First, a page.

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Women's Health

Mercy Women's Care at St. Anne
3404 W. Sylvania Avenue
Toledo, OH 43623

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Suite 101
Oregon, OH 43616

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You and Your Healthcare Team:

separator When you have a chronic condition, an open, trusting relationship with your healthcare professional is almost as important as sticking with your treatment regimen. When you have a heart condition, you may have lots of healthcare professionals treating you. In many cases, the providers you’ll see include:

  • Primary care doctor
  • Cardiologist
  • Nurse practitioner

It can get a little confusing, especially at first, if you’re not sure which person is treating you for what.

While you may at times be under the care of a cardiologist, cardiac surgeon or other specialist, you’ll still consult your primary care doctor for most of your healthcare needs. Your primary care doctor is typically a general internist or a family physician. He or she is there to

Meet your preventive health needs (regular check-ups and tests)

  • Be your first contact when you experience medical problems (related to your heart condition or any other condition)
  • Serve as your main contact for questions and advice

Your primary care doctor
During office visits, your primary care doctor will probably ask you a lot of questions about how you’re doing at managing your condition. Sometimes it might seem easier to say that everything is great, even when it isn’t. If you’re having trouble with anything, let your doctor know. Doctors are there to help you, but they can’t get to the real issues if you don’t open up and let them know what those issues are.

Fr example, if you haven’t been able to stop smoking completely, or at all, tell your doctor. The two of you can talk together about the best way to quit. If it’s difficult to change your eating habits, tell your doctor exactly why it’s difficult. Or if you can’t seem to get into an exercise routine, talk about that with your doctor too.

Your primary care physician is there to give you professional advice, to point you in the direction of help when appropriate and to offer new solutions when other methods have been less successful.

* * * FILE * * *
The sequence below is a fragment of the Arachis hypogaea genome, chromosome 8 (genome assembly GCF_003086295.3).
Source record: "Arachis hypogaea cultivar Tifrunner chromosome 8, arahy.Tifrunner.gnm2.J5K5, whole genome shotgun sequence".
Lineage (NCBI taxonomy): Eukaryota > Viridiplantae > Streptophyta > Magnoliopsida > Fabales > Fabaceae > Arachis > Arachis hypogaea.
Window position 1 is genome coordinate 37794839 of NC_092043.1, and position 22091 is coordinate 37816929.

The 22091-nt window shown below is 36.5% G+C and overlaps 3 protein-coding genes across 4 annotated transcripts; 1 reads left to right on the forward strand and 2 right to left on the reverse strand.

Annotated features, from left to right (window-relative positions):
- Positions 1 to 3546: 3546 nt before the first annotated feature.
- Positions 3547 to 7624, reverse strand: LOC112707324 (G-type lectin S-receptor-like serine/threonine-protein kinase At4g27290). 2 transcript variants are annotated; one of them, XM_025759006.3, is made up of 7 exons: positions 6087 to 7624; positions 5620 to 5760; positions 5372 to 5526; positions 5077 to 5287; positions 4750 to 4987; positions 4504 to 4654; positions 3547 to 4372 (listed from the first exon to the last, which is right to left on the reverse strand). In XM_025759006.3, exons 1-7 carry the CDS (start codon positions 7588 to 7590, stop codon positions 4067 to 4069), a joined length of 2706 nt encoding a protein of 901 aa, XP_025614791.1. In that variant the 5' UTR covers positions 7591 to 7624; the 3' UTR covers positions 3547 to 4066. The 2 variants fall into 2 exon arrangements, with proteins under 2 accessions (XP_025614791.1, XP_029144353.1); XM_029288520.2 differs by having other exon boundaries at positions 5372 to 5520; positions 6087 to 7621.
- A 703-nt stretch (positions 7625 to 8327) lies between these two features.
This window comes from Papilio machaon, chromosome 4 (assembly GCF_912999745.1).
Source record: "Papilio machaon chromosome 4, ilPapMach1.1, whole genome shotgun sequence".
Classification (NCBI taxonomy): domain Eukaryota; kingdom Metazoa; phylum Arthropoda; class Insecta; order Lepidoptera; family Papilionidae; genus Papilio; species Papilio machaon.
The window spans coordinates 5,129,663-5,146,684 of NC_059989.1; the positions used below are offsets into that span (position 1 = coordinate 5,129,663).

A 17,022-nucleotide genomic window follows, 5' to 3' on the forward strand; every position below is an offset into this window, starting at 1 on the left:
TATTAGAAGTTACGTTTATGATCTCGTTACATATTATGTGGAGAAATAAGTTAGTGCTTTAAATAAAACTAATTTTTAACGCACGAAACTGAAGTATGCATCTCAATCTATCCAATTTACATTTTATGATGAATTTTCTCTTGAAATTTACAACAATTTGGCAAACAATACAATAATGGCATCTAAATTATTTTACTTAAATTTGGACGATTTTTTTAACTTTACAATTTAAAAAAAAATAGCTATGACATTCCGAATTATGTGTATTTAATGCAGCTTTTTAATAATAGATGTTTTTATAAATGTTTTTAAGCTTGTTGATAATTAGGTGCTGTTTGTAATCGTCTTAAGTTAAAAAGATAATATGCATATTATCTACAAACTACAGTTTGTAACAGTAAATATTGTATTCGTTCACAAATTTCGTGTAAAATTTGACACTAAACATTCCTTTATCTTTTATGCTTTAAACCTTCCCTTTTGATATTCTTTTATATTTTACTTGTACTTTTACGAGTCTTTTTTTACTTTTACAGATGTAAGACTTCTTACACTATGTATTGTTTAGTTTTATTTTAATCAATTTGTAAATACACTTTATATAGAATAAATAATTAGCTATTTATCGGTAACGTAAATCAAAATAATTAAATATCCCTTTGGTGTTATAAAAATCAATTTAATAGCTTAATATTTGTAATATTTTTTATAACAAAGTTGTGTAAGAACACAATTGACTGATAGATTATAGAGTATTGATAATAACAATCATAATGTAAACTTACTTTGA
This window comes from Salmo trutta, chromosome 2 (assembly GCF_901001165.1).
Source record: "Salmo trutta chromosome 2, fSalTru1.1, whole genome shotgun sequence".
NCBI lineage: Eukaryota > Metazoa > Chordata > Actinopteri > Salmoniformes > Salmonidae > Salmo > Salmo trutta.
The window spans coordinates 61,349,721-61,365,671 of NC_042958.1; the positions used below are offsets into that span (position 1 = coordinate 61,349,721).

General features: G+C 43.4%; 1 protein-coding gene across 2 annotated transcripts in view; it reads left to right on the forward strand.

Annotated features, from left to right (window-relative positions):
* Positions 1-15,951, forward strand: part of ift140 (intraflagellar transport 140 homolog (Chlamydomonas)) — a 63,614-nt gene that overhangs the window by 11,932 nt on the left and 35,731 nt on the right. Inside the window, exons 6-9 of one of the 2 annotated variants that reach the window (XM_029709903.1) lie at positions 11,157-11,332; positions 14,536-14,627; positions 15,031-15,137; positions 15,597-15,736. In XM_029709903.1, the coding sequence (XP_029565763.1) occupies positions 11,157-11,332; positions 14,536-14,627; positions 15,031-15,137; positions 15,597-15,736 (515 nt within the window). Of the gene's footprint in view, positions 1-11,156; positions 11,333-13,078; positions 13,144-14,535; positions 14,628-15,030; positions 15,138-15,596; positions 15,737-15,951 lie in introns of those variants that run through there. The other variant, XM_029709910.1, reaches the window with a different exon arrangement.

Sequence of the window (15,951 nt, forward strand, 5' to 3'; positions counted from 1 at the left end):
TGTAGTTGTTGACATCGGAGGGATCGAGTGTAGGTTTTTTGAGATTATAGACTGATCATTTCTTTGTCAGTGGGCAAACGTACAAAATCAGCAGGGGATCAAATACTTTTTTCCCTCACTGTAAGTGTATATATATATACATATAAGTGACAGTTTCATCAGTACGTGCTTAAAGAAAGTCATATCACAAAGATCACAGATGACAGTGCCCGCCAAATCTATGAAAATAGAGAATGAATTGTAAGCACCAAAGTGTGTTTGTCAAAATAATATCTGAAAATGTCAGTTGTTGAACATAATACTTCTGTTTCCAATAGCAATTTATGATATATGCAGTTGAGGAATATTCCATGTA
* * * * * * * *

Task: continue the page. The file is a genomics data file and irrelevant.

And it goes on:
Your cardiologist
If you have heart disease, there’s a good chance that you’ll be referred to a cardiologist for some of your care. Your primary care physician may recommend a cardiologist or you may choose one yourself. The cardiologist usually serves as a consultant to other doctors, although many provide general medical care for their patients. As your cardiac care proceeds, your cardiologist will guide your care and plan tests and treatment with the rest of your healthcare team.

Cardiology, or the discipline of medicine that specializes in heart disease, is a complex and sophisticated field. A cardiologist has special training and skill in finding, treating and preventing diseases of the heart and blood vessels in adults. 

A pediatric cardiologist has special training and skill in finding, treating and preventing heart and blood vessel disease in infants, children and teenagers. In some cases, the pediatric cardiologist begins diagnosis and treatment in the fetus and continues treatment into the patient’s adulthood.

After four years of medical school, these highly trained physicians spend from six to eight additional years in specialized training. A cardiologist receives three years of training in internal medicine and three or more years in specialized cardiology training. A pediatric cardiologist receives three years of training in pediatrics, and three or more years in specialized pediatric cardiology training. 

If you have a heart condition or high cholesterol, you’ve probably heard a lot about the key role of diet. For many people, changing a lifetime of not-so-healthy eating habits is one of the most difficult parts of treating their condition. Often, a professional nutritionist can be a helpful addition to your healthcare team.

Nutritionists plan healthy eating programs for people who have special dietary requirements. Sometimes they also supervise the preparation and serving of meals. 

One key role a nutritionist can take is getting you and your family “on the same page” when it comes to making dietary changes. He or she can help you make changes at a comfortable pace, and encourage other family members to take part—an important step to success. Some specific recommendations a nutritionist may make include:

Your nurse practitioner
Nurse practitioners play an important role in patient care. Besides performing some tests and providing general nursing care, they also provide education, information and counseling to patients. Nurse practitioners are trained to

  • Educate you about your particular condition
  • Advise you about what kind of food plan you should follow, including helping you make good choices at the grocery store and in restaurants
  • Support you if you’re trying to stop smoking by giving you advice about different quit methods
  • Help you come up with an exercise plan that you can fit into your schedule
  • Talk with you about any stress or depression you may be having as a result of your condition, and refer you to a mental health professional if necessary

When you’re feeling like you need information and advice, your nurse practitioner is often the first person you should turn to. If you would benefit more from talking with a different type of healthcare provider, such as a physician or a nutritionist, for example, your nurse practitioner will point you in the right direction.

The most important member of your healthcare team: you!
Remember, you are also a member of your healthcare team. Your active participation is what makes medication regimens and lifestyle changes successful.

The American College of Cardiology.
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